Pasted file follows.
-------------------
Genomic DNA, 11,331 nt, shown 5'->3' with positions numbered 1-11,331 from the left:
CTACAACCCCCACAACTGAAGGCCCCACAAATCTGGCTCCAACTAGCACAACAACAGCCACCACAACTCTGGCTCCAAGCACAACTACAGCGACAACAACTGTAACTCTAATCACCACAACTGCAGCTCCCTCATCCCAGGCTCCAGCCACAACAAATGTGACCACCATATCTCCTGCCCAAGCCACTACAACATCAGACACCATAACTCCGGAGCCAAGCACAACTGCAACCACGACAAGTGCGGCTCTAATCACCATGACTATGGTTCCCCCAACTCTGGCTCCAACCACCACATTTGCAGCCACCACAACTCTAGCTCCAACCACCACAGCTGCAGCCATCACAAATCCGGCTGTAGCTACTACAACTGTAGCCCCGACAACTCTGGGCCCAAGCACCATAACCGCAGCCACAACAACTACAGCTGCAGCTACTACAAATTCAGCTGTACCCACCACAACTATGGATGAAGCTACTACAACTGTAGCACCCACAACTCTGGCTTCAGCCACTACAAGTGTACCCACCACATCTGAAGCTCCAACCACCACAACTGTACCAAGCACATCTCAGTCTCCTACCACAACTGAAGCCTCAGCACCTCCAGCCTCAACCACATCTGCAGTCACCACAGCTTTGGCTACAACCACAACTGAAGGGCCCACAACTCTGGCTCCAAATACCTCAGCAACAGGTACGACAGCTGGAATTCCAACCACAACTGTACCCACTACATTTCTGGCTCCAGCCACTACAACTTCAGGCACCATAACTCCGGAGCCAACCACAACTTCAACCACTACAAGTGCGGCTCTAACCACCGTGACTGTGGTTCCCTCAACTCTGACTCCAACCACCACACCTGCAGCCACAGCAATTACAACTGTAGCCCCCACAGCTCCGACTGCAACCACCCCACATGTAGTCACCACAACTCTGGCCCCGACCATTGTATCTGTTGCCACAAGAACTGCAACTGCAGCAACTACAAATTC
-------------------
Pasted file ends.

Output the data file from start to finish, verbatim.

Genomic DNA, 11,331 nt, shown 5'->3' with positions numbered 1-11,331 from the left:
CTACAACCCCCACAACTGAAGGCCCCACAAATCTGGCTCCAACTAGCACAACAACAGCCACCACAACTCTGGCTCCAAGCACAACTACAGCGACAACAACTGTAACTCTAATCACCACAACTGCAGCTCCCTCATCCCAGGCTCCAGCCACAACAAATGTGACCACCATATCTCCTGCCCAAGCCACTACAACATCAGACACCATAACTCCGGAGCCAAGCACAACTGCAACCACGACAAGTGCGGCTCTAATCACCATGACTATGGTTCCCCCAACTCTGGCTCCAACCACCACATTTGCAGCCACCACAACTCTAGCTCCAACCACCACAGCTGCAGCCATCACAAATCCGGCTGTAGCTACTACAACTGTAGCCCCGACAACTCTGGGCCCAAGCACCATAACCGCAGCCACAACAACTACAGCTGCAGCTACTACAAATTCAGCTGTACCCACCACAACTATGGATGAAGCTACTACAACTGTAGCACCCACAACTCTGGCTTCAGCCACTACAAGTGTACCCACCACATCTGAAGCTCCAACCACCACAACTGTACCAAGCACATCTCAGTCTCCTACCACAACTGAAGCCTCAGCACCTCCAGCCTCAACCACATCTGCAGTCACCACAGCTTTGGCTACAACCACAACTGAAGGGCCCACAACTCTGGCTCCAAATACCTCAGCAACAGGTACGACAGCTGGAATTCCAACCACAACTGTACCCACTACATTTCTGGCTCCAGCCACTACAACTTCAGGCACCATAACTCCGGAGCCAACCACAACTTCAACCACTACAAGTGCGGCTCTAACCACCGTGACTGTGGTTCCCTCAACTCTGACTCCAACCACCACACCTGCAGCCACAGCAATTACAACTGTAGCCCCCACAGCTCCGACTGCAACCACCCCACATGTAGTCACCACAACTCTGGCCCCGACCATTGTATCTGTTGCCACAAGAACTGCAACTGCAGCAACTACAAATTC